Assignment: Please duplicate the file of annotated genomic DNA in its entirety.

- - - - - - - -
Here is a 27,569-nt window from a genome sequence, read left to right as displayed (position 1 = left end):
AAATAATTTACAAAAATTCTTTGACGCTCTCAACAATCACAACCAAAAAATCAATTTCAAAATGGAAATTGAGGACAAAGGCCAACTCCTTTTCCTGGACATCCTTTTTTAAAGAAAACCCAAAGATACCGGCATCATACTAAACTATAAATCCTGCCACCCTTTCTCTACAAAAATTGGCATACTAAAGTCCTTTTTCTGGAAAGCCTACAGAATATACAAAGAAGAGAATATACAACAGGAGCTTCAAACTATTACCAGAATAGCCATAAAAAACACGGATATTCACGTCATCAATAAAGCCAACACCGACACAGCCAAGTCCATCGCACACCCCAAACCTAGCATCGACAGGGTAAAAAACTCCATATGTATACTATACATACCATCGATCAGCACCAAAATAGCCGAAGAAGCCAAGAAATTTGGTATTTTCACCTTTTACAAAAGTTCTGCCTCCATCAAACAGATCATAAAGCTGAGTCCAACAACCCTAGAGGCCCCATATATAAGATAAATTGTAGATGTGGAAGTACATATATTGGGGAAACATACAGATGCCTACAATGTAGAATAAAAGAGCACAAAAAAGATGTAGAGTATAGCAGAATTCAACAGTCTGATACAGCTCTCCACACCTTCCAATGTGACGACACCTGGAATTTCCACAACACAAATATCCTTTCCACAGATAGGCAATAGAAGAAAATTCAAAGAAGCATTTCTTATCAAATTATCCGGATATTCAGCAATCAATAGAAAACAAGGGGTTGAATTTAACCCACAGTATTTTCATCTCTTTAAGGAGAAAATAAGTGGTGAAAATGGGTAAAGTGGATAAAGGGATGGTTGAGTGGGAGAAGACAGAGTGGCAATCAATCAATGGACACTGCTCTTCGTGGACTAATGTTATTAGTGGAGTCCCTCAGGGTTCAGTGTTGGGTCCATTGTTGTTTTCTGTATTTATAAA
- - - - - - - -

Here is a 27,569-nt window from a genome sequence, read left to right as displayed (position 1 = left end):
AAATAATTTACAAAAATTCTTTGACGCTCTCAACAATCACAACCAAAAAATCAATTTCAAAATGGAAATTGAGGACAAAGGCCAACTCCTTTTCCTGGACATCCTTTTTTAAAGAAAACCCAAAGATACCGGCATCATACTAAACTATAAATCCTGCCACCCTTTCTCTACAAAAATTGGCATACTAAAGTCCTTTTTCTGGAAAGCCTACAGAATATACAAAGAAGAGAATATACAACAGGAGCTTCAAACTATTACCAGAATAGCCATAAAAAACACGGATATTCACGTCATCAATAAAGCCAACACCGACACAGCCAAGTCCATCGCACACCCCAAACCTAGCATCGACAGGGTAAAAAACTCCATATGTATACTATACATACCATCGATCAGCACCAAAATAGCCGAAGAAGCCAAGAAATTTGGTATTTTCACCTTTTACAAAAGTTCTGCCTCCATCAAACAGATCATAAAGCTGAGTCCAACAACCCTAGAGGCCCCATATATAAGATAAATTGTAGATGTGGAAGTACATATATTGGGGAAACATACAGATGCCTACAATGTAGAATAAAAGAGCACAAAAAAGATGTAGAGTATAGCAGAATTCAACAGTCTGATACAGCTCTCCACACCTTCCAATGTGACGACACCTGGAATTTCCACAACACAAATATCCTTTCCACAGATAGGCAATAGAAGAAAATTCAAAGAAGCATTTCTTATCAAATTATCCGGATATTCAGCAATCAATAGAAAACAAGGGGTTGAATTTAACCCACAGTATTTTCATCTCTTTAAGGAGAAAATAAGTGGTGAAAATGGGTAAAGTGGATAAAGGGATGGTTGAGTGGGAGAAGACAGAGTGGCAATCAATCAATGGACACTGCTCTTCGTGGACTAATGTTATTAGTGGAGTCCCTCAGGGTTCAGTGTTGGGTCCATTGTTGTTTTCTGTATTTATAAA